The Symbolic Use of Doors in Film
Passing from one place, realm, or room to another requires a passageway that often resembles a door, and the use of doors to illustrate a wide variety of human interactions such as passage, adventure, magic, mystery, or barriers is very present in many epic films. Doors can be used to portray both positive or negative emotions and can potentially communicate in-depth information about characters or the story.
There are many scenarios where doors can invoke a very noticeable emotional reaction in films. Some of these key climatic themes include the Character Entrance, Separation and Contrast, Emotional Barriers, and the Unknown.
The Character Entrance
John Ford’s 1956 western “The Searchers” takes the cake when it comes to door shots. The film opens and closes with this widely recognized door frame view, and in the last scene, John Wayne walks away from his family’s homestead, where he just returned his long lost niece to her home. The scene closes as the cabin door shuts slowly while John Wayne stumbles away, partially injured.
The doorway introduces the character in a way that doesn’t require many words and embodies the wandering spirit of Civil War veteran Ethan Edwards (John Wayne). It also serves as a passageway for the audience that arrives on the scene to witness the story as it unfolds when John Wayne returns home from war.
Separation and Contrast
The first movie in The Matrix series emphasizes the door like never before. Although the scene between Morpheus (Lawrence Fishburne) and Neo (Keanu Reeves) takes place in front of a door, the beat here signifies a very dramatic turning point for Neo that will redefine his entire existence.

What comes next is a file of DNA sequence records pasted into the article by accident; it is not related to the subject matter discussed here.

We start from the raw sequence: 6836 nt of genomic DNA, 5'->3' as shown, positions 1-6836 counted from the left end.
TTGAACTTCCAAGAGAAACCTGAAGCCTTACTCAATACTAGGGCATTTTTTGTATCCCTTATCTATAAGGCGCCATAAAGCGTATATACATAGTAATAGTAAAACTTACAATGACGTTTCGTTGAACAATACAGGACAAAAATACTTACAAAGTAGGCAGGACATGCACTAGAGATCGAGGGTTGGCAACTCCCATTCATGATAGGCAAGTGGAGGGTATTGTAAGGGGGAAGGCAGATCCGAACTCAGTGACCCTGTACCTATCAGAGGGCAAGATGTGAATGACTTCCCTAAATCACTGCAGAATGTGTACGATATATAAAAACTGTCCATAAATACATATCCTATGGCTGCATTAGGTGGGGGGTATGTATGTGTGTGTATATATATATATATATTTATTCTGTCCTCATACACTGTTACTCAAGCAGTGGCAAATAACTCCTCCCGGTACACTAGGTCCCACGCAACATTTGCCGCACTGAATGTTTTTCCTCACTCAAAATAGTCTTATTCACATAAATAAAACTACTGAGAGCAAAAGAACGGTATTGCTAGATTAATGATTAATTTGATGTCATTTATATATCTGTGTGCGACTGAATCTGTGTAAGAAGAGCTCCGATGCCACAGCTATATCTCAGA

In “The Matrix,” the outside of the door before entry is very different from what’s on the other side. In other scenarios, we are able to see both sides of the door, such as in the 2004 film, “Kill Bill Volume 2.” The dark interior and light exterior reveal two worlds and two sides of Uma Thurman’s character that is both an assassin and a mother to be.
Closed doors carry a powerful message of separation between not only characters but also emotional barriers in a character’s own thinking. The 2000 horror film, “The Cell” starring Jennifer Lopez used doors to portray the nuances of the mind and the psychological makeup of Carl Rudolph Stargher (Vincent D’Onofrio), who is also a serial killer that uses doors as a trap to lock victims in glass boxes that slowly fill with water.
The movie is constantly moving, and the use of psychological doorways have multiple entrances and exits for both Carl Rudolph Stargher (Vincent D’Onofrio) and child Psychologist, Catherine Deane, who is played by Jennifer Lopez.
The Walls of Moria in the 2001 film “The Lord of the Rings” are one of the most mysterious doors that signify the beginning of the unknown in movie history. The entire fellowship of the ring stands before the great doors as the suspense builds for quite some time. Although the Dwarf Lord, Gimli exudes confidence in his memory of the ancient city, Gandalf and others find the unknown to be far too riddled with hidden danger.
The door to the unknown may not always be a dangerous path. In the film “The Lion the Witch and the Wardrobe,” the movie is based on the C.S. Lewis’ series reveals a door that opens to the then unknown world of Narnia. Discovery is one of the most compelling essences of the door that leads to the unknown, and audiences always enjoy witnessing the story that unfolds after the door is open.
Doors represent many things to many people. They can be the very thing that protects from harm, and regardless of what role they play in film, they are above all necessary in any movie. Opening a door in a film is a visual cue for audiences to open their minds to new experiences. Doorways are the core of human existence from birth to death, and these heavily rooted principles engage audiences and inspire the masses to explore other places, thoughts, dreams, concepts, and realities.